11 May 2011

How Newspapers and Manhattan House Taught Me a Business Lesson

Paperboy. (Getty Images)
Like many Americans of a certain age I had a paper route as a kid.  These days, if papers get delivered at all, it's probably by an adult driving a car, but back then it was us kids on foot or by bicycle -- or if you were lucky you got your parents to drive you.

My mother reminded me this week of a story from my paper route days.  One week I had the flu and she had to do my route, by car, no doubt.  She learned a lot about me that week, including how I avoided the houses with barking dogs (toss the paper from the curb) and why I complained about the paper route so much (it was a long route!).

One thing my mother remembered that I had forgotten was when one of my customers complained about not receiving the color supplements in her Sunday paper.  Confronted, I apparently confessed to ditching the color supplements because they made the delivery bag too heavy and slowed me down on the route.

It was all about efficiency and, I'd rationalized, people didn't need those wasteful supplements full of pleas to buy useless things.

I was wrong to alter the product in that way.  Perhaps it seemed like the right decision from a teenager's point of view -- efficiency was improved, waste reduced (sort of) -- but that was a decision I wasn't authorized to make.  I had challenged a system without really challenging it.  I had taken liberties with my assignment and had neglected to talk to my customer about my decision.  (I apologized later.)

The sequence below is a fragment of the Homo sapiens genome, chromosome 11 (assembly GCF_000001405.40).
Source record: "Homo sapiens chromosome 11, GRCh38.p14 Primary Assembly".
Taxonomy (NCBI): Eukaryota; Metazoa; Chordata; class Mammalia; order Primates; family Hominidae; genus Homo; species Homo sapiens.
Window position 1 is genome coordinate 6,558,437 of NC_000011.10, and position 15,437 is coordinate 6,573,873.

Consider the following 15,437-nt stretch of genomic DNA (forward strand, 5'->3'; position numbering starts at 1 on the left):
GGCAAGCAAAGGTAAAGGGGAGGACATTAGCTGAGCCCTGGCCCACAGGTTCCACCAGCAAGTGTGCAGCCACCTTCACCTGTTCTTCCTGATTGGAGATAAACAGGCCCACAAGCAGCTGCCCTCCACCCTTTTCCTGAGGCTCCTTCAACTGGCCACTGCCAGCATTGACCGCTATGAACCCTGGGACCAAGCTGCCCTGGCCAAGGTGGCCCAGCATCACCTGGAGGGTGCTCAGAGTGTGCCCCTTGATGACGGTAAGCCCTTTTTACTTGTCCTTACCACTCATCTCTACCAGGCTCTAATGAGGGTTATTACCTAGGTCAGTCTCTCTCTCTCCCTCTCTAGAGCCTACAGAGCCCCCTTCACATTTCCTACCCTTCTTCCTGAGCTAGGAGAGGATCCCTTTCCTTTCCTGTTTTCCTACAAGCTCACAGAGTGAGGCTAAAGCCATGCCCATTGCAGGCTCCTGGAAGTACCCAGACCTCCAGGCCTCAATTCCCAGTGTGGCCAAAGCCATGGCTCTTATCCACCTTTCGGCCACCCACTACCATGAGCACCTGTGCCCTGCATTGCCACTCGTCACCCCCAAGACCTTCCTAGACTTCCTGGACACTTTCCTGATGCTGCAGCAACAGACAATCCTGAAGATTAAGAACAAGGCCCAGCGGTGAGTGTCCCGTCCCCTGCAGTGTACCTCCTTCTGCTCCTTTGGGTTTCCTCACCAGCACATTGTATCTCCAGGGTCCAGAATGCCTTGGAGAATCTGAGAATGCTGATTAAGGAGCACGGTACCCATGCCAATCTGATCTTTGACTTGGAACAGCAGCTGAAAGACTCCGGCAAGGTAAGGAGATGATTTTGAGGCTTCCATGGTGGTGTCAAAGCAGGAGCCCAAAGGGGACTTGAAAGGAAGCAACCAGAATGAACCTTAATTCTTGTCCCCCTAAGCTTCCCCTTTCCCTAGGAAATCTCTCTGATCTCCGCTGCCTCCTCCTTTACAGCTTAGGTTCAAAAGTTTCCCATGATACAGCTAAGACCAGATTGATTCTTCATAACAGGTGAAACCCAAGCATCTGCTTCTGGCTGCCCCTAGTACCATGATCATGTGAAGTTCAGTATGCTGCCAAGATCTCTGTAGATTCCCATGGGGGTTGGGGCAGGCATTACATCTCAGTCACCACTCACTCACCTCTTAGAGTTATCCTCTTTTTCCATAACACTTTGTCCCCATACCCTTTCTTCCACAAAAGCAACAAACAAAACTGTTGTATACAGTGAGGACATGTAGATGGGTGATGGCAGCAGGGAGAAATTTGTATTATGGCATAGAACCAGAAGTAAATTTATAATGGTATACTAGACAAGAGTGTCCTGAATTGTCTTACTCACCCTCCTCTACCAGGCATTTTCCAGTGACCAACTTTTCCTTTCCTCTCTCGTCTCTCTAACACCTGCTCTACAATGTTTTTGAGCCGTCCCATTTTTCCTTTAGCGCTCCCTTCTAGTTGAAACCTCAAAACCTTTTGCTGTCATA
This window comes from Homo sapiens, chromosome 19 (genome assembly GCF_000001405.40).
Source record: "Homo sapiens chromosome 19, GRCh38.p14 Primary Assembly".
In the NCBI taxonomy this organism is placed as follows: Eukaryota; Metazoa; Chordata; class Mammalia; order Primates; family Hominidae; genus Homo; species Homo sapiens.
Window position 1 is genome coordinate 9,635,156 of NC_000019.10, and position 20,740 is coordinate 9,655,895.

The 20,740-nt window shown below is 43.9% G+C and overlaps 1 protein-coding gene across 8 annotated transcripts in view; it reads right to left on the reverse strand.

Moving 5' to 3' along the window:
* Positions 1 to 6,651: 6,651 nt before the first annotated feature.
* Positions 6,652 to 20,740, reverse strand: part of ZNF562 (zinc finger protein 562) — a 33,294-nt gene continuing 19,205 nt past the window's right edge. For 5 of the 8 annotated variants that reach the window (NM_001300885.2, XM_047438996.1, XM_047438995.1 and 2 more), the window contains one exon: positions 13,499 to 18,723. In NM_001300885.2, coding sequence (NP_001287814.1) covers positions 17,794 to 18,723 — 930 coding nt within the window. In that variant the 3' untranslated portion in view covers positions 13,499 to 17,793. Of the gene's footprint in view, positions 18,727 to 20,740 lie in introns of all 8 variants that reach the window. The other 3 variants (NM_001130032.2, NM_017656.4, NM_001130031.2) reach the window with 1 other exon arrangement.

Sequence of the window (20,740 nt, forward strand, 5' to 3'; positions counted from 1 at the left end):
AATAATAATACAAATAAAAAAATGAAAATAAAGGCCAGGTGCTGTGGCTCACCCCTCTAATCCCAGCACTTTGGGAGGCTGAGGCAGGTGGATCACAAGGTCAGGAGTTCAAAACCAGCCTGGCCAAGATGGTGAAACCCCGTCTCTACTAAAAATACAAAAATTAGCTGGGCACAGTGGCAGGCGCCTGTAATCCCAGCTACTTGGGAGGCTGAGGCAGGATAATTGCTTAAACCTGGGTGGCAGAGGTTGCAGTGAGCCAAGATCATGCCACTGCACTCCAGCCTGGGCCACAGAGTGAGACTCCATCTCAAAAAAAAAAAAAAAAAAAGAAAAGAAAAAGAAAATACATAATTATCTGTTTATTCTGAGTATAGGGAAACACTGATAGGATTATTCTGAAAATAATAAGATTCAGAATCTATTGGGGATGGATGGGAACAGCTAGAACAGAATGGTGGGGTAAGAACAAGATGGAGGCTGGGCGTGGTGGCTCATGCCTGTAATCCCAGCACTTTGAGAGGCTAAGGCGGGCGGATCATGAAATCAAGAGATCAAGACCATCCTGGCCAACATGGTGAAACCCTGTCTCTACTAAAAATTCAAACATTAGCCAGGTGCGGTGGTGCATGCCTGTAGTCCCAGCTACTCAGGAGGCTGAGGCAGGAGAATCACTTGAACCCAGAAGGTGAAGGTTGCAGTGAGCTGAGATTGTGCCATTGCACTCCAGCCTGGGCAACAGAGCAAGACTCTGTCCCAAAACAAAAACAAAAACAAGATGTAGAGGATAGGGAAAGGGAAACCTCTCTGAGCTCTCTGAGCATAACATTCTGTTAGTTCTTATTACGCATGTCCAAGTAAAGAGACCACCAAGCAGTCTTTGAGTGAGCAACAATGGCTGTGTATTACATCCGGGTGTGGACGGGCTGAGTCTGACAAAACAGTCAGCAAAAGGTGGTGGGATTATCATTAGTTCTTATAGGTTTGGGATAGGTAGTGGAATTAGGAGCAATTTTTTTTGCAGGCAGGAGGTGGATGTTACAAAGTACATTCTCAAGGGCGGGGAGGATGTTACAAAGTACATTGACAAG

My mistake came back to haunt me a few years later in one of my first jobs in New York City at Manhattan House Stationers on the Upper East Side.  Every Sunday morning, down in the bowels of Manhattan House, I put the Sunday papers together along with Pete, a Jamaican guitar player.  We had to make sure all the sections and supplements were there before Leo, the owner of the stationery store, inspected our work.

Then we delivered the papers throughout the entire building -- all 19-stories and 581 apartments!

What goes around comes around.

What decisions are you making in your organization that will come back to haunt your later?  What assumptions are you making about business decisions every day?  What changes are you making to your products without thinking of your customers?

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